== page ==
Music is forever; music should grow and mature with you, following you right on up until you die. ~Paul Simon
I was updating my playlist last weekend and started to think about how music defines our lives, how one song can instantly take you back to a place, time or feeling. I recently found an old country song on YouTube that my dad played for us as kids; listening to it again transported me to the bunk bed at the cottage when my sister and I would request it to be played each night. It was a real tear jerker (Don’t Cry Joni by Conway Twitty) and, to a budding romance writer, still one of the most (tragic) romantic songs I’ve ever heard. That darned song still makes me cry thirty years on. I’m pretty sure it’s going to be the inspiration for a story at some point in the future.
Many writers talk about how they have a “soundtrack” they write to—a collection of music that seems to correspond to what they are writing and helps to inspire them. EL James even made a few bucks off it by selling a crossover CD of the music that inspired Fifty Shades of Grey. I’m the same way. Music is such a part of my life that of course it’s going to spill over into my writing. I’m a huge audiophile—my tastes range across all genres and time periods—and I’ve often thought that if I was stuck on a desert island I could do without books (because I can make up stories in my head) but I could never live without music.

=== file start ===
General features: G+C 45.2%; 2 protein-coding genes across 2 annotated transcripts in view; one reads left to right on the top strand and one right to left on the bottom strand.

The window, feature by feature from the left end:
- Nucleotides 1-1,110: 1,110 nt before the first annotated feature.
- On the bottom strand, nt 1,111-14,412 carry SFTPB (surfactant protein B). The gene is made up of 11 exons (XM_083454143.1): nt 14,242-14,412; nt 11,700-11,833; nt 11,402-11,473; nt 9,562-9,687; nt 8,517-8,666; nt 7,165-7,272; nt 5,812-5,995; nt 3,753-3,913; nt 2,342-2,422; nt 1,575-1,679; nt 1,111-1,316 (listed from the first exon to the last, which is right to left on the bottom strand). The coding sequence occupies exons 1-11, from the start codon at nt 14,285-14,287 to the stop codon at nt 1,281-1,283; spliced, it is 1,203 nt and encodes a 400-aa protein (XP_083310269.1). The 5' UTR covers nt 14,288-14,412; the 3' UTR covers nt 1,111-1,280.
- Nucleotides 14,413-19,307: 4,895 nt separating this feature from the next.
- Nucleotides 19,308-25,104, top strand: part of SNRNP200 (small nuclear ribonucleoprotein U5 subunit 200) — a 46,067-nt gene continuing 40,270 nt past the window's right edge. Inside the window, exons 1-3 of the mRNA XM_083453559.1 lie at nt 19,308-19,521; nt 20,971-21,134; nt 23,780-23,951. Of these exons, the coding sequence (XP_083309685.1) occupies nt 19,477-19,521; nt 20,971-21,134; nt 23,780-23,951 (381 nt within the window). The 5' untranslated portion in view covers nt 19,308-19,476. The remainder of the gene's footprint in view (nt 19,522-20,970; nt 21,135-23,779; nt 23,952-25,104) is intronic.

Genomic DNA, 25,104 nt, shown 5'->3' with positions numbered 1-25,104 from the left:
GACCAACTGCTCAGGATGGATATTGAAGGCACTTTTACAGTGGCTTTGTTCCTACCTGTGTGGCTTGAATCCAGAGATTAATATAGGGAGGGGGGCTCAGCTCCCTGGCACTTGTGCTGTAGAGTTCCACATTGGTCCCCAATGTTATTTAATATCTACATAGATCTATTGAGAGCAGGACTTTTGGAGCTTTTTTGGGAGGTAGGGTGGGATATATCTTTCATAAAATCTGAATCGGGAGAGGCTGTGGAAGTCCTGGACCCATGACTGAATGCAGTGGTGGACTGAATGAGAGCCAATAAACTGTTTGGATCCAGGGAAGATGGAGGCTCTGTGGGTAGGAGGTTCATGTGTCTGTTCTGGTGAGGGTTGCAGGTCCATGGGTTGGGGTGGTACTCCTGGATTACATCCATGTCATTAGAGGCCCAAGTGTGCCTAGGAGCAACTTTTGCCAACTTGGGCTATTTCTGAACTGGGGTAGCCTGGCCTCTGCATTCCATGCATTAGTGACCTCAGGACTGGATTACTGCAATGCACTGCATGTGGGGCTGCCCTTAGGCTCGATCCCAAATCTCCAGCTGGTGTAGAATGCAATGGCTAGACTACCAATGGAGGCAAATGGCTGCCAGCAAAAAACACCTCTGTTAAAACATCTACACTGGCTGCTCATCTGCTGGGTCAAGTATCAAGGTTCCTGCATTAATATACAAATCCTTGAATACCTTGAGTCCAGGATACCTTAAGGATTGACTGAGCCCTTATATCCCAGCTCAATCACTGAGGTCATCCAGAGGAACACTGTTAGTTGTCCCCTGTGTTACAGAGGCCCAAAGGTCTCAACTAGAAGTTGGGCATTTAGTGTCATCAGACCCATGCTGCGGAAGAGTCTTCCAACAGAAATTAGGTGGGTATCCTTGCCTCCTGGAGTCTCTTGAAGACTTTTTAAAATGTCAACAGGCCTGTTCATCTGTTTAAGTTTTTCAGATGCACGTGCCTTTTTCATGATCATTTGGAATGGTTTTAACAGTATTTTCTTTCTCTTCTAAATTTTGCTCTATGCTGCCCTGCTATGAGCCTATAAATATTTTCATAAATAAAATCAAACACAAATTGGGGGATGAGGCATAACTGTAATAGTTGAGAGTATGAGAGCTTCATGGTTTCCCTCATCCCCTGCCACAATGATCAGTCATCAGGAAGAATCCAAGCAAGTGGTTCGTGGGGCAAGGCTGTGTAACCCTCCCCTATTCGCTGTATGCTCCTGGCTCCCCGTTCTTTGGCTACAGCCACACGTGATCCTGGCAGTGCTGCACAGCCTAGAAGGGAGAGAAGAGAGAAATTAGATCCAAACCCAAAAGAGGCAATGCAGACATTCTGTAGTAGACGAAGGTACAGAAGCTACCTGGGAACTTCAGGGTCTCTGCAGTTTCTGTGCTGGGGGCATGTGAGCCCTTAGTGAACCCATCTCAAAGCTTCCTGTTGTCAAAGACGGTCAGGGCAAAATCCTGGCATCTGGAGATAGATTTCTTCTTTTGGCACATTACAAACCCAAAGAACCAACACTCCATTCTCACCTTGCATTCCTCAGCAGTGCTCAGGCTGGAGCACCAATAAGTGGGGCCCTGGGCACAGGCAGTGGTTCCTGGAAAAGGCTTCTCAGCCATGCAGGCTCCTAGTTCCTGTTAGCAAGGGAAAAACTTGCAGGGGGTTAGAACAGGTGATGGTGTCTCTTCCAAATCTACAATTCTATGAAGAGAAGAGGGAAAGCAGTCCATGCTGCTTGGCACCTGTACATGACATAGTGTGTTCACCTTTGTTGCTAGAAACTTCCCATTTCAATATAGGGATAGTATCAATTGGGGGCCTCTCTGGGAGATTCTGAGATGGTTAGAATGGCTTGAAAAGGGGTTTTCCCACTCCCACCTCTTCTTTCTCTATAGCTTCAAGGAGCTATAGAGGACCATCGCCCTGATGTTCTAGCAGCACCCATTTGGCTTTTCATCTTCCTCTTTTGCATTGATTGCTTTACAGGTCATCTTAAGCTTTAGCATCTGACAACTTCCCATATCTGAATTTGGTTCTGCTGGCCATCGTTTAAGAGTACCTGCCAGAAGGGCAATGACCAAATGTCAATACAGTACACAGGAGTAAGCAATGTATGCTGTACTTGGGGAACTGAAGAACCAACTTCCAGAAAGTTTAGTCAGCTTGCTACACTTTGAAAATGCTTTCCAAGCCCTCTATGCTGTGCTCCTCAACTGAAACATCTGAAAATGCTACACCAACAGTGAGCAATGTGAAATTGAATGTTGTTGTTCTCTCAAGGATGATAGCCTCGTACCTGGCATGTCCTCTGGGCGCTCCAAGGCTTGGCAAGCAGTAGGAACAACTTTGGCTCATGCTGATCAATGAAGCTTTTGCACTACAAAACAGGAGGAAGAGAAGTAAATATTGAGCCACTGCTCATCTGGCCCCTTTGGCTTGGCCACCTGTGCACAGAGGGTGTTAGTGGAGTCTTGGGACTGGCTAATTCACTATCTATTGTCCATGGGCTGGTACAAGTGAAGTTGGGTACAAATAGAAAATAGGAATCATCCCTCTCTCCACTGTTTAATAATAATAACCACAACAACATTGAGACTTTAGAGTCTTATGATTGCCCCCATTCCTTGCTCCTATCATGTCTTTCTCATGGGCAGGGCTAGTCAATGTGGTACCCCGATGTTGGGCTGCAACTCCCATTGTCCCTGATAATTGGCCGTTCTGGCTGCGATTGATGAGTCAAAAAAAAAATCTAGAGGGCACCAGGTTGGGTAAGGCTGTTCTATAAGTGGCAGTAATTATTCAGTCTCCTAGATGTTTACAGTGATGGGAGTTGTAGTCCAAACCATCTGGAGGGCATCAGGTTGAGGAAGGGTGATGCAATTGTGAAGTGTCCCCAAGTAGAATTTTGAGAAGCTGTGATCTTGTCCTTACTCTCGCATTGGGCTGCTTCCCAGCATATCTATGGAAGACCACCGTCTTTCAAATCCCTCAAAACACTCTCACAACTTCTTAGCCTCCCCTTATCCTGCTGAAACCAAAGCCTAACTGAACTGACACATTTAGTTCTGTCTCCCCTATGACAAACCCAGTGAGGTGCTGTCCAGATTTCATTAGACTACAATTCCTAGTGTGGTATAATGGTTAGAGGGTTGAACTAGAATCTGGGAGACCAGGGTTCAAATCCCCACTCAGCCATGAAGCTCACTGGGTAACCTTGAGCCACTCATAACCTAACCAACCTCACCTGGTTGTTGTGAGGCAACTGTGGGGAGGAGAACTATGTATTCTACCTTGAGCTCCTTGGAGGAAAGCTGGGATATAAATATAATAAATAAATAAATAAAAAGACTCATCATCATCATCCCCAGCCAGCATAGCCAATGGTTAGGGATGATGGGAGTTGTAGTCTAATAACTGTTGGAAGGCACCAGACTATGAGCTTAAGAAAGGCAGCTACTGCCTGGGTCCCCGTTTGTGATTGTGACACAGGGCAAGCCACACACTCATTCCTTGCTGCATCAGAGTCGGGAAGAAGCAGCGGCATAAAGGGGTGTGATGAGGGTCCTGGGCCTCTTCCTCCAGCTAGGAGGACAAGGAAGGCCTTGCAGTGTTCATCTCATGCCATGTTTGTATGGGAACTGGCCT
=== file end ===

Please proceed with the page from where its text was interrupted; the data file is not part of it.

So it’s no wonder that music often serves as an inspiration for me. Sometimes the song comes first, and the story builds around it. In my novella Fourth and Long, the characters dance to the song “Secret” by Heart. That becomes their theme song. I was going through an eighties phase at the time and as soon as I heard it, I knew I had to work it into a story. It seemed ideal for a Pretty in Pink style dance and bingo, I had the climax of my story.
Other times I will hear a song and immediately think of a character or story already percolating in my head. In those situations, I use the music more to put me in the mood—oftentimes as I’m listening I have a montage of the story running through my head as though I were directing a music video. I’ve been working hard on a historical novel set in the American mid-west and it has built up quite a playlist which includes of all things, Annie’s Song by John Denver, and Distance and Arms by Christina Perri.
Whether it’s just dumb luck or not, I’ve noticed that it’s the more melancholy stories that end up with a soundtrack. Even when there’s pop tunes involved, it’s still my sadder characters that I associate with them. For some reason the happier ones don’t need it (Adam and Joe in Inseparable, for example don’t have a song). So what is it that brings a story and a song together? It’s usually a combination of melody and lyrics that draw me to a song. Sad love songs are the best, because the more feeling behind them, the more it translates into my writing. If it makes me tear up then I know it’s going to work. But generally it’s still mostly serendipity; I don’t go looking for the right music–it finds me–but when that perfect match happens… it’s magic.